Valkyrie II, officially named Valkyrie, was a British racing yacht that was the unsuccessful challenger of the 1893 America's Cup race against American defender Vigilant.
Valkyrie II during the 1893 cup races.
|Designer(s)||George Lennox Watson|
|Builder||D&W Henderson, Partick|
|Launched||April 29, 1893|
|Fate||Sank July 5, 1894 in the Firth of Clyde|
|Length||35.84 m (117.6 ft) (LOA)|
26.06 m (85.5 ft) (LWL)
|Beam||6.80 m (22.3 ft)|
|Draft||5.03 m (16.5 ft)|
Valkyrie II was a gaff-rigged cutter. She was designed by George Lennox Watson and built alongside HMY Britannia at the D&W Henderson shipyard, Meadowside, Partick on the River Clyde, Scotland in 1893 for owner Lord Dunraven of the Royal Yacht Squadron.
Valkyrie II was launched on April 29, 1893, a week after Britannia, and sailed to the U.S. that October to compete in the eighth America's Cup where she faced Vigilant in a best three out of five races format sailed on alternating courses. The races were sailed October 7, 9, and 13, 1893 off Sandy Hook, NJ just south of New York. The first and third races were 15 miles to windward off Scotland Lightship and return to leeward, the second race was a 30-mile equilateral triangle.
In the first race on October 7, Valkyrie II won the 11:25 am start by 15 seconds and one boat length. At the first mark, Vigilant held a nine-minute lead. Vigilant crossed the finish line 7 minutes ahead of Valkyrie II—8 minutes 48 seconds in corrected time.
In the second race on October 9, Vigilant won the 11:25 am start by 5 seconds, but Valkyrie II worked out to an early lead of 5 boat lengths in a building 24 miles per hour (39 km/h; 21 kn) breeze. By the first mark, Vigilant held a five-minute lead and worked out to a 9-minute lead at the second mark. At the finish Vigilant beat Valkyrie II by 12 minutes 30 seconds—10 minutes 35 seconds in corrected time.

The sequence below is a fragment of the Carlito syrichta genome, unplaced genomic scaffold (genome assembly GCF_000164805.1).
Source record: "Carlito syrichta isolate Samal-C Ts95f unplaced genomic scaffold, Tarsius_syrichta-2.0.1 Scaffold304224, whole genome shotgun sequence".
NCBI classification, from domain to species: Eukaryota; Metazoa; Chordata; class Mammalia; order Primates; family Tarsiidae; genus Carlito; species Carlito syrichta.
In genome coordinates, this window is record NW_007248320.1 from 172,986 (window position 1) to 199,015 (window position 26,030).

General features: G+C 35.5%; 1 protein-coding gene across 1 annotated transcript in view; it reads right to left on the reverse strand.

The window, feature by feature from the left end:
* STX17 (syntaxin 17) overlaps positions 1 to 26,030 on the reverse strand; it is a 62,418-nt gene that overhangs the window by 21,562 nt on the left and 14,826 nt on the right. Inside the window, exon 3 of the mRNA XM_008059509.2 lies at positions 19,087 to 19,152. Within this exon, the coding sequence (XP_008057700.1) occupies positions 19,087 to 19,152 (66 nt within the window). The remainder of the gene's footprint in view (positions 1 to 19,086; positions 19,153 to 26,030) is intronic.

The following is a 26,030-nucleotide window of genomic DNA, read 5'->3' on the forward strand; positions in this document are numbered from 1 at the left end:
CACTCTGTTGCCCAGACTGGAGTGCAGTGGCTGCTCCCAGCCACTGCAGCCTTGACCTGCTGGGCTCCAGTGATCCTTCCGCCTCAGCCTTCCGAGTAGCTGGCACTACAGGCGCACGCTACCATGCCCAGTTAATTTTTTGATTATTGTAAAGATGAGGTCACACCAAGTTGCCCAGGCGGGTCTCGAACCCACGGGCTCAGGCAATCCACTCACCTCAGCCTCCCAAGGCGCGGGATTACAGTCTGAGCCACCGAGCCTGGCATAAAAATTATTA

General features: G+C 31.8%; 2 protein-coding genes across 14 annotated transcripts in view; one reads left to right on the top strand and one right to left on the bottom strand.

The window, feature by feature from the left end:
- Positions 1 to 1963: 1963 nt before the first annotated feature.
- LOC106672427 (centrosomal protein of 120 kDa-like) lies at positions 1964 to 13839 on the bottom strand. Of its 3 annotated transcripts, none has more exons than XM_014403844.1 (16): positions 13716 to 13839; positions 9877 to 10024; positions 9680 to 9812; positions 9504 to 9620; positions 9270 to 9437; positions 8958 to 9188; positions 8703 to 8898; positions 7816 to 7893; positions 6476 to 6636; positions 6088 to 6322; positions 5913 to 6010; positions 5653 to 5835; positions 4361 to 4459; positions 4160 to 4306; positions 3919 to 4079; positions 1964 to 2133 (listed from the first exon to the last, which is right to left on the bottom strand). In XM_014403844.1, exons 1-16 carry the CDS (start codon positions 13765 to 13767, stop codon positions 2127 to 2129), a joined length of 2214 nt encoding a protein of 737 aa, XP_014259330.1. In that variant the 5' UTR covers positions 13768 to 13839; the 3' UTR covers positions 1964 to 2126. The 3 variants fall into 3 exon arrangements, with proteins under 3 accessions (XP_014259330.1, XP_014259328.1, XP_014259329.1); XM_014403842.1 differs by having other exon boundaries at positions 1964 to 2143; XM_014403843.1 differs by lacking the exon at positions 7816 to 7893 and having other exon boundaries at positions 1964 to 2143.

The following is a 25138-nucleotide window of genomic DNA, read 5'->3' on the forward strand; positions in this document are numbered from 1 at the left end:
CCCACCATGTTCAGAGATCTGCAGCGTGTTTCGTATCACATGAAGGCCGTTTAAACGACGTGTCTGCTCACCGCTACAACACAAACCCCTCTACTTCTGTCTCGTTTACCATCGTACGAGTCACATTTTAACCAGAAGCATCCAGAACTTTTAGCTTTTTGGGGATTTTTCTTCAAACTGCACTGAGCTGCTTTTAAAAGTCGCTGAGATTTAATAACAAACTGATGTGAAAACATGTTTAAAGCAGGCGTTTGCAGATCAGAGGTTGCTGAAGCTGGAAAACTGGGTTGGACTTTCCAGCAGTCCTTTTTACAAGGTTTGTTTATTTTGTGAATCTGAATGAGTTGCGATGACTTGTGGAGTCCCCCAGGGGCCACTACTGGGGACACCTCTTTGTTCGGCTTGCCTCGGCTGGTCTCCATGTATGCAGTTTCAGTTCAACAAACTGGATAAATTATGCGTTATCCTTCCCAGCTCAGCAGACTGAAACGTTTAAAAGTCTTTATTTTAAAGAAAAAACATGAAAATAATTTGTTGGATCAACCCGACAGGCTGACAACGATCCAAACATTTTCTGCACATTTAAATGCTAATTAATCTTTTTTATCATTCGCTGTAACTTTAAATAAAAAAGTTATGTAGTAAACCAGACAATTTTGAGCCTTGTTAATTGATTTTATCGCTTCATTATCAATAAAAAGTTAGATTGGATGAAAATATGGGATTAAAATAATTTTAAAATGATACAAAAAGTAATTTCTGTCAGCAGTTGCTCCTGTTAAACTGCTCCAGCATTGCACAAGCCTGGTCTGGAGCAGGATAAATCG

In the third race on October 13, 1893, he Valkyrie II led the windward leg, but lost a spinnaker at the two-thirds point of the downwind run. At the finish, Vigilant beat Valkyrie II by 40 seconds in corrected time to successfully defend the cup. The World reported it as the fastest race ever sailed, over a course of 15 miles to windward and return under reefed sail and a gale.
Valkyrie II existed for barely a single year. On July 5, 1894 this Cup contender was struck amidships by A. D. Clarke’s cutter yacht Satanita at the start of the Mud Hook Regatta on the Firth of Clyde. Lord Dunraven and all his crew and guests were rescued, though one crewman was severely injured and subsequently died. Valkyrie II broke up and sank nine minutes later.
- Although officially named Valkyrie, ON 102581, the "II" was used to differentiate Lord Dunraven's three yachts of the same name
- Mercantile Navy List. London: Spottiswoode. 1894.
- Latham, George (1904). "Valkyrie II". A Dictionary of Names, Nicknames and Surnames, of Persons, Places and Things. George Routledge & Sons Press. p. 318.
- "Ready for a great contest: Both Valkyrie and Vigilant in Fine Racing Trim" (pdf). New York Times. Retrieved 30 July 2012.
- "Vigilant". 32nd America's Cup. Retrieved 30 January 2012.
- "Vigilant Wins!". The Quebec Saturday Budget. Oct 14, 1893. Retrieved 2012-04-22.
- "This Week in Herreshoff History". Herreshoff Marine Museum. Retrieved 2012-04-22.
- "The Yacht Valkyrie sunk" (pdf). New York Times. 6 July 1894. Retrieved 2012-04-22.
- "The Valkyrie Sunk". The Times (34309). London. 6 July 1894. p. 10.
- "Yachting". The Times (34311). London. 9 July 1894. p. 7.
|Wikimedia Commons has media related to Valkyrie II (ship, 1893).|